I am an independent consultant working with foundations, museums, libraries, and other cultural and educational organizations on topics that include learning (including early learning), 21st century skills, strategic partnerships and collaborations, cultural policy, strategic planning, and leadership development.

My current ongoing affiliations include serving as Senior Advisor to the National Center on Science and Civic Engagement’s SENCER-ISE project (Science Education for New Civic Engagements and Responsibilities-Informal Science Education), a series of partnerships between higher education and informal science. I am also Adjunct Faculty for the Bank Street College of Education’s Graduate School of Education in the Leadership in Museum Education Program. Finally, I am a member of The Museum Group (TMG), a consortium of museum consultants founded in 1995 by independent professionals who had held leadership positions in museums. TMG's mission is to work with museums to help them achieve their greatest potential in an ever-changing world. http://museumgroup.com/

From 2013-15, I served as Senior Advisor to the Noyce Leadership Institute (NLI), a global initiative of the Noyce Foundation that envisioned an essential and transformative role for organizations that engage their publics in crucial science and technology issues. NLI worked with executive-level leaders to build their capacity to serve as change agents within their organizations and communities.

From 2014-2016, I’ve been a faculty member for the George Washington University-Smithsonian Institution Affiliations 21st Century Museum Leadership Seminar. In 2015-2016, I’ve been a member of the faculty and the planning committee and as faculty for the American Alliance of Museums/Getty Foundation seminars and web casts devoted to “Perspectives on Museum Leadership at All Levels.  In conjunction with this program, I authored “Museum Leadership in a Hyper-Connected World: Six Skills for Leaders at All Levels,” which was published in the May 2015 issue of Museum.

My career has included more than two decades of work in the major U.S. cultural agencies, including the Institute of Museum and Library Services (IMLS), where from 2003-2013, I served as the agency’s first director for strategic partnerships, deputy director for the Office of Museum Services, and, from March 2010 through January 2011, acting IMLS director. At IMLS, I oversaw partnerships with other federal agencies, foundations, and non-governmental organizations.

At IMLS, I helped create and implement the Partnership for a Nation of Learners with the Corporation for Public Broadcasting; played a formative role in funding and implementing Connecting to Collections: A Call to Action in response to the Heritage Health Index Report on the State of America’s Collections; led the agency’s Museums, Libraries, and 21st Century Skills initiative; spearheaded a partnership with the John D. and Catherine T. MacArthur Foundation for teen-focused “learning labs” in libraries and museums; and launched an early learning partnership with the Campaign for Grade-Level Reading that produced a policy report, Growing Young Minds: How Museums and Libraries Create Lifelong Learners, and related funding opportunities.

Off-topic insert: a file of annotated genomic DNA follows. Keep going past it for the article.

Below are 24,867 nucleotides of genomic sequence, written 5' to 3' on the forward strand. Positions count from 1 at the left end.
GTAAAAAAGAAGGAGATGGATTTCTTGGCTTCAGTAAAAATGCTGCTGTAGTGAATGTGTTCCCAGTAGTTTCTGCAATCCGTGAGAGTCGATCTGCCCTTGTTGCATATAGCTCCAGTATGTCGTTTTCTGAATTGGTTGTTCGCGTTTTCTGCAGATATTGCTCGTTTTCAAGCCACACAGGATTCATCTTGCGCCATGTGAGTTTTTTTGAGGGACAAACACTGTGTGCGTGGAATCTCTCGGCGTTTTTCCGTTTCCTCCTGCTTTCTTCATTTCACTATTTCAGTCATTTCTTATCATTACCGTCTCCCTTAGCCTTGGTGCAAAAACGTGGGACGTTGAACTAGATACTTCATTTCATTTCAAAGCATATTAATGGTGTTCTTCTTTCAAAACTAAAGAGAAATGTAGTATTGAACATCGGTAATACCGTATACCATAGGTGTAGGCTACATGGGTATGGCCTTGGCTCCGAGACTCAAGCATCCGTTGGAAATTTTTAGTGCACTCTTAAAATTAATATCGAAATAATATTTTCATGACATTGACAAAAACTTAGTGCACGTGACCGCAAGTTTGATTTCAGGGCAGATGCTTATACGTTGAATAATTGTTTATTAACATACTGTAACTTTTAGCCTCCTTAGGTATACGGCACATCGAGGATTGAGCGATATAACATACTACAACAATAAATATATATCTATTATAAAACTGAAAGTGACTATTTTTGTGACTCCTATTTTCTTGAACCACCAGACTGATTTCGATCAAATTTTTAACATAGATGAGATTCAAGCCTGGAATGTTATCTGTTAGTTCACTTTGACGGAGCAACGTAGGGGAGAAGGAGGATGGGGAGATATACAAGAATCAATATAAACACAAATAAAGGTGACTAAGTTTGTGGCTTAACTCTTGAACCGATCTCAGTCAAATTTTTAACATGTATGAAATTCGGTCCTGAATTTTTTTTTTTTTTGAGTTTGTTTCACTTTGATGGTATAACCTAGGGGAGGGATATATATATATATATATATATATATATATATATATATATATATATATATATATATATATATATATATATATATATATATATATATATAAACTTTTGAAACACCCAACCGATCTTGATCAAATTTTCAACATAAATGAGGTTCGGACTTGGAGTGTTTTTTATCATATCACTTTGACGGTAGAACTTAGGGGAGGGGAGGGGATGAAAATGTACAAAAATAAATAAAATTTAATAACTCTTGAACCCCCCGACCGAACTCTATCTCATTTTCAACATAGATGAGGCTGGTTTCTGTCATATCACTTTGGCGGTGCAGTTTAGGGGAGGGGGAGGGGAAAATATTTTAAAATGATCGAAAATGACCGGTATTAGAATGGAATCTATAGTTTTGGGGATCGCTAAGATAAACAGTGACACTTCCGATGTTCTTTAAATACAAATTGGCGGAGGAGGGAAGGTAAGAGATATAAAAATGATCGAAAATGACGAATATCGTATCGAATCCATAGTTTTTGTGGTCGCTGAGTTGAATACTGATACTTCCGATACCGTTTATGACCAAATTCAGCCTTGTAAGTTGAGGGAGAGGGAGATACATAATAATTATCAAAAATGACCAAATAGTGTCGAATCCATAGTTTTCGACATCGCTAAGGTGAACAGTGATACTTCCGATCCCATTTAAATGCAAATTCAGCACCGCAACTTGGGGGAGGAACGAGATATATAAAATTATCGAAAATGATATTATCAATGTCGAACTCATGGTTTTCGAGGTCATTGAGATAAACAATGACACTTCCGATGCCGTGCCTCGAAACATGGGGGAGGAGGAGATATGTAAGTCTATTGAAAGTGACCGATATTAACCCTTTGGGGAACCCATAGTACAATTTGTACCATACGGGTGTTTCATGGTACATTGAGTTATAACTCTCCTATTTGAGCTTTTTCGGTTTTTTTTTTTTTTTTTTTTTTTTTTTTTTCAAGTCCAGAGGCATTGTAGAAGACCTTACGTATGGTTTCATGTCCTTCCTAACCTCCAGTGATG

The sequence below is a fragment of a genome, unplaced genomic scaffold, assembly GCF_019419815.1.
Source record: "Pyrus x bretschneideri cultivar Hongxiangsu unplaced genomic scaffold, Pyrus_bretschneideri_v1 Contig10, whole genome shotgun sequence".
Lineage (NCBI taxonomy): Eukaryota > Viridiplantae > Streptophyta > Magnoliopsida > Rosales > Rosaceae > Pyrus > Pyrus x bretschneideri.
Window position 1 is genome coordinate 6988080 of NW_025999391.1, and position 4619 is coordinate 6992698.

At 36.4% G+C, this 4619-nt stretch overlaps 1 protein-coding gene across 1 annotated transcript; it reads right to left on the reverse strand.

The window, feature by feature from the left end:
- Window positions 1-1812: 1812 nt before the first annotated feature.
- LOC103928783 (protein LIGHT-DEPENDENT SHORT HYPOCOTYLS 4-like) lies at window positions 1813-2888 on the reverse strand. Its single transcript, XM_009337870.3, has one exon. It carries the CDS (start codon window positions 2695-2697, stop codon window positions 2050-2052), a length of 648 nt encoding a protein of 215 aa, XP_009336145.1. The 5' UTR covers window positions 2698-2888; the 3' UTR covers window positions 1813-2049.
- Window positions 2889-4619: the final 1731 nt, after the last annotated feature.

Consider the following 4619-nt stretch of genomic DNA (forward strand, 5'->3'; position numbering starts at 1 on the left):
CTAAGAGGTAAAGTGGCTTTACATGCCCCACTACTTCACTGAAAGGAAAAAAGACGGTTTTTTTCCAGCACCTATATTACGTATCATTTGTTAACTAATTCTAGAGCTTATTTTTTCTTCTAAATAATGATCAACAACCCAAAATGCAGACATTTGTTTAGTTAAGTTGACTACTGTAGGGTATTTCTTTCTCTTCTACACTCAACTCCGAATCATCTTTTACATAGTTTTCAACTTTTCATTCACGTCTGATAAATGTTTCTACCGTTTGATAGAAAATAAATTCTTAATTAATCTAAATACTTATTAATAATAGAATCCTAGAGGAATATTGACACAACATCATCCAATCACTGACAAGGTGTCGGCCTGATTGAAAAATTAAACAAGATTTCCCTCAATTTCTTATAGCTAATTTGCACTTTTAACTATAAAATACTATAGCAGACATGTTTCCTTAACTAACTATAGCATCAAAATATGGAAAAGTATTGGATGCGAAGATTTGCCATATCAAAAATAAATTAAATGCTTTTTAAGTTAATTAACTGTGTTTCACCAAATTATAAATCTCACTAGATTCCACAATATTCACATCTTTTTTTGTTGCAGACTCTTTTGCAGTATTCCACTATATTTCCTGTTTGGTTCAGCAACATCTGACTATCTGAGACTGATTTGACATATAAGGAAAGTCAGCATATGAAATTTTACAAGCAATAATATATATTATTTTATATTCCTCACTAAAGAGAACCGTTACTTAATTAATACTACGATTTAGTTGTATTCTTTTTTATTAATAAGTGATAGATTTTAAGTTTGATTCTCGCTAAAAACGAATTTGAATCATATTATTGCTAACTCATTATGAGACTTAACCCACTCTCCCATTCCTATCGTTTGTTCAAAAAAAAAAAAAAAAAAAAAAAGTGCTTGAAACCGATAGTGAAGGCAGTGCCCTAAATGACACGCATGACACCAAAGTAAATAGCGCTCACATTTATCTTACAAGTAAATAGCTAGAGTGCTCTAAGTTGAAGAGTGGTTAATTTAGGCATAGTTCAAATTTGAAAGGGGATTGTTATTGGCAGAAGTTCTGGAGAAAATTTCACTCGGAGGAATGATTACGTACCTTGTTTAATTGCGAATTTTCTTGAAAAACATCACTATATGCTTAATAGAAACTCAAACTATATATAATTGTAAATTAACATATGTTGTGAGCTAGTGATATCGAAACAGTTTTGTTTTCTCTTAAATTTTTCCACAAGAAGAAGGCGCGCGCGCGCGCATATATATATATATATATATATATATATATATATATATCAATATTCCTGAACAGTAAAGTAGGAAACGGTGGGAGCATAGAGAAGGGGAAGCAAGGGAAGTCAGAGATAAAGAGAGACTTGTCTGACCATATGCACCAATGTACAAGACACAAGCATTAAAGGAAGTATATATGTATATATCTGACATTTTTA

In addition, I played a pivotal role in two international museum/library gatherings co-convened by IMLS and the Salzburg Global Forum: Connecting to the World’s Collections: Making the Case for the Conservation and Preservation of Our Cultural Heritage (2009) and Libraries and Museums in an Era of Participatory Culture (2011).

In my twelve years (1984-1996) in the Public Programs Division of the federal National Endowment for the Humanities, I served as program officer, assistant director for Humanities Projects in Museums and Historical Organizations, and division Director. Our division supported public humanities projects I museum, libraries, and public media.

My museum work included serving as president and CEO of the Women of the West Museum, in Denver, Colorado from 1998-2002, where I oversaw the early on-line and in-community programs of that museum and managed its merger with the Autry Museum of Western Heritage in Los Angeles. Prior to that, I was president and CEO of Conner Prairie, a living-history museum near Indianapolis, Indiana, where I led the museum’s strategic planning efforts.

I’ve also worked at the Smithsonian Institution; the B’nai B’rith National Jewish Museum, in Washington DC; and The Taft Museum, in Cincinnati, Ohio. In 1979, she was a fellow in the Museums Program of the National Endowment for the Arts. I’ve served on the boards of the American Alliance of Museums, the Colorado Digitization Program, and ArtTable, a national organization for professional women in leadership positions in the visual arts.

I’m a frequent speaker and writer on cultural collaborations; 21st century skills and the role of new technologies in learning; community engagement; leadership for the future; and museums and public value. Recent publications include the Forewords to The Museum Experience Revisited by John H. Falk and Lynn D. Dierking and Leadership Matters by Anne W. Ackerson and Joan H. Baldwin; “Reflections on Museums and Change, 2012” in Museums and the Paradox of Change, Third Edition by Robert R. Janes and “Museums and Public Value: A U.S. Cultural Agency Example,” in Museums and Public Value: Creating Sustainable Futures, edited by Carol A Scott.

Marsha Semmel
Marsha Semmel

Current Board & Community Service

  • Smithsonian Early Enrichment Center
  • Institute for Learning Innovation
  • Council of American Jewish Museums
  • Vice Chair, Arlington Arts Commission
  • Planet Word, The Museum of Language Arts
  • Program Committee, Generations United